Atop a hill just off Trappe Church Road, Angus Greme is buried -- not far from the site where he fell in love with Harford County.
Greme, who lived from 1750 to 1800, first saw the rolling landscape of the county as a French soldier marching south to Virginia during the American Revolution. The captain vowed he'd return to live after the war.
He did, buying 800 acres of farmland where he built a two-story stone house. Today the homestead and gravesite are in the center of the Deer Creek valley, a bucolic area of the county that still looks much the way it did when Greme settled there.
A group of valley residents and county planners would like to preserve the charm that attracted early settlers. They have been working on getting about 15,000 acres of the valley, from the Susquehanna River to Route 543, north ofHickory, onto the National Register of Historic Places.
"In essence, (Deer Creek) is a history of rural America," said Christopher Weeks, the historic preservation planner for the county. "One can see, based on the buildings that are still standing, 250 years of agricultural development."
The proposed historic district, to be called theLower Deer Creek Valley Historic District, would protect the region from developments that receive federal funding, such as a highway or dam, unless it was proved of critical need, Weeks said.
The historic designation would not require individual property owners to seek special approvals if they want to build on or alter their properties, said Weeks, who has worked on documenting many buildings in the valley for the project.
The Deer Creek district would be similar to theMy Lady's Manor Historic District, a sprawling agricultural area in Baltimore and Harford counties. About 1,000 acres of My Lady's Manor are in Harford.
The proposed district, 10 years in the planning, would span both sides of Deer Creek, between Trappe Church and Trappe roads on the north and the villages of Kalmia, Glenville and Garland on the south.
The county's application for the historic designation -- nearly 300 pages long -- is expected to be submitted next month.It must be approved by the Maryland Historical Trust, Gov. William Donald Schaefer and the federal Department of the Interior. Weeks hopes the review process will be complete by next fall.
The story about Greme is one of the many history lessons found touring the narrow, tree-lined roads of the Deer Creek valley.
Among them is Harmony Church Road, just past Priestford Road and the U.S. Army's tank-testing facility. Along Deer Creek about a mile is Cookville, one of the county's first industrial areas -- not found on most road maps today.
Cookville was established in the 1840s by Elijah Cook, a Pennsylvania Quaker who opened a woolen mill. The mill was unprofitable, so Cook converted the facility into a leather tannery, Weeks said.
The tannery is now home to Jay and Sally Van Deusen, who bought the 147-year-old structure two years ago. Across the street is a bark mill, built in 1857, where black oak logs were rolled across a floor and theirbark was scooped up and hauled across the road to the tannery.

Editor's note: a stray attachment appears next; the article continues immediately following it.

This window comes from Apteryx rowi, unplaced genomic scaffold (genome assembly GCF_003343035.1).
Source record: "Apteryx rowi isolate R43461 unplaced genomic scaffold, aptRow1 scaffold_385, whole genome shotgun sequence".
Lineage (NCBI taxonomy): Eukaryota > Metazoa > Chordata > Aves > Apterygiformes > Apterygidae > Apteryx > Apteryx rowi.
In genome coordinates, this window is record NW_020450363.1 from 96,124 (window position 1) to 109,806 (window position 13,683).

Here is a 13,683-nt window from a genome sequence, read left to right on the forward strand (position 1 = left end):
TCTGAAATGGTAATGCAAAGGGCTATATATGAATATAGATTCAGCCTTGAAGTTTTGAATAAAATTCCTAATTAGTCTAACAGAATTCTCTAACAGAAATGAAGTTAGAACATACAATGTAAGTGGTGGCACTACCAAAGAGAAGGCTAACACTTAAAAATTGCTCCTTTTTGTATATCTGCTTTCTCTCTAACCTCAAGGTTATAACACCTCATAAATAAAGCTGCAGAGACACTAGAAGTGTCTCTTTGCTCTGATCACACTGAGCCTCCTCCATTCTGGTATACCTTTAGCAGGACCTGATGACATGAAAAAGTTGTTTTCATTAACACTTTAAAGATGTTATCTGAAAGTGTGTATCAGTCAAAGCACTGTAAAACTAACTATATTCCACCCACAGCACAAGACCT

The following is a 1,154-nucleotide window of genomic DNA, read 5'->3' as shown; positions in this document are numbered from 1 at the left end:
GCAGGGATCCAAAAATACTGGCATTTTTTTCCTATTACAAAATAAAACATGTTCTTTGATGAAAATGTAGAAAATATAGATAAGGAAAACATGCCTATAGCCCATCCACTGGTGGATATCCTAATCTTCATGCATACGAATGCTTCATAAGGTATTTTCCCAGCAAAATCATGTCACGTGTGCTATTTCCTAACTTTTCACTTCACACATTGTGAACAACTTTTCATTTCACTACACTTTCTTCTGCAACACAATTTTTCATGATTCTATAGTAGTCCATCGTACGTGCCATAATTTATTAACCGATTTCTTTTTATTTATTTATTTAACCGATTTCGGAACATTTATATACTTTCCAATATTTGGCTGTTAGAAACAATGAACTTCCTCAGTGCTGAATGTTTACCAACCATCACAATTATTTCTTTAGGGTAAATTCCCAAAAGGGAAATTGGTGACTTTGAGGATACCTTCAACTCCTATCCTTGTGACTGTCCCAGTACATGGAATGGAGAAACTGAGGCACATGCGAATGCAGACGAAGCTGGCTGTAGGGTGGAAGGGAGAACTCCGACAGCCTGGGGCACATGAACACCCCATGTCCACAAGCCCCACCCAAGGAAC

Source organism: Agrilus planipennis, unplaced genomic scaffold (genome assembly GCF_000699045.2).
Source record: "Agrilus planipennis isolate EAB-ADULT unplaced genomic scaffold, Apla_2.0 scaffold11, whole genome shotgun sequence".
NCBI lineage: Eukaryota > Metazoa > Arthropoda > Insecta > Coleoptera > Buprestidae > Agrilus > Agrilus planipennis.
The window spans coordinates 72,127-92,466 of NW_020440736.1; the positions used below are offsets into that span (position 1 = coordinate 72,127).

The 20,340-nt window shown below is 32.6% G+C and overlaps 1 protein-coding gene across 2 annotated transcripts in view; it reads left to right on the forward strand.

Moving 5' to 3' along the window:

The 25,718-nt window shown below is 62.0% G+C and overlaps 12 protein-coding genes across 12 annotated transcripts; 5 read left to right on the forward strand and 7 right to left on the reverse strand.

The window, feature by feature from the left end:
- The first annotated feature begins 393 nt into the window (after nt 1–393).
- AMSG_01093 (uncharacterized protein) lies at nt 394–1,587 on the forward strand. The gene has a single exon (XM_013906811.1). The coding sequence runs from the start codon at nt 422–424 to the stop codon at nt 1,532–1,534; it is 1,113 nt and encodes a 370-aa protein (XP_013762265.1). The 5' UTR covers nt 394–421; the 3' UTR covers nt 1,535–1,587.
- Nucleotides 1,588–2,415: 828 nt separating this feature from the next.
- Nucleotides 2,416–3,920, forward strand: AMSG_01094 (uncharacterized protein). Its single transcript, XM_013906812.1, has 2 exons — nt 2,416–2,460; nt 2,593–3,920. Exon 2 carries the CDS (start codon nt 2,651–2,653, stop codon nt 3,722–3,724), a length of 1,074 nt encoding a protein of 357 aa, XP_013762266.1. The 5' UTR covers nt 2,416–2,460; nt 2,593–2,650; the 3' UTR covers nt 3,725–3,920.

Van Deusen, who learned of his home's history through old books and longtime area residents, said the bark was mixed with water to make a "tanning liquor." The hides of cattle were then steeped in the liquor to make leather.
Van Deusen is part of the Lower Deer Creek Valley Historical District Committee, a group of five citizens leading efforts to have the valley listed on the National Historic Register.
"(The area) is one of the original industrial developments in the county," said Van Deusen, a 28-year-old renovation contractor. "Our concern is to preserve some of that."
Another important structure is Wilson's Mill, a grist mill built before the Revolutionary War along Darlington Road at Deer Creek. Now a private estate, the mill got its name from Rachel Wilson, whose grandfather ferried troops across the Susquehanna at Lapidum, north of Havre de Grace, during the revolution,Weeks said.
Wilson's family owned the mill into the 1920s, when it was bought by Francis Stokes, a Philadelphian who was part of an influx of wealthy city people who moved to Harford before the Great Depression, Weeks said.
In those years, it was the style to constructbuildings the way they looked in Colonial days, so Stokes built a barn and several other structures at the mill site using local materials, Weeks said. "The idea was to create instant history," Weeks said. "But the point was not to impress. . . . (The mill) sums up the Colonial revival period."
East, to the banks of the Susquehanna, is what's left of the Worthington homestead. The site is notable because the Quaker family operated a stop on the underground railroad for slaves fleeing north before the Civil War, Weeks said.
A foundation of the Worthington homestead is all that remains at the site, now owned by Philadelphia Electric Co., Weeks said. Few records of the family'swork with the underground railroad exist, but longtime residents have passed on stories about the Worthington's efforts to help the slaves.
"It's existence depended on secrecy because they were breaking the law," Weeks said. "No one at the time really knew it was there."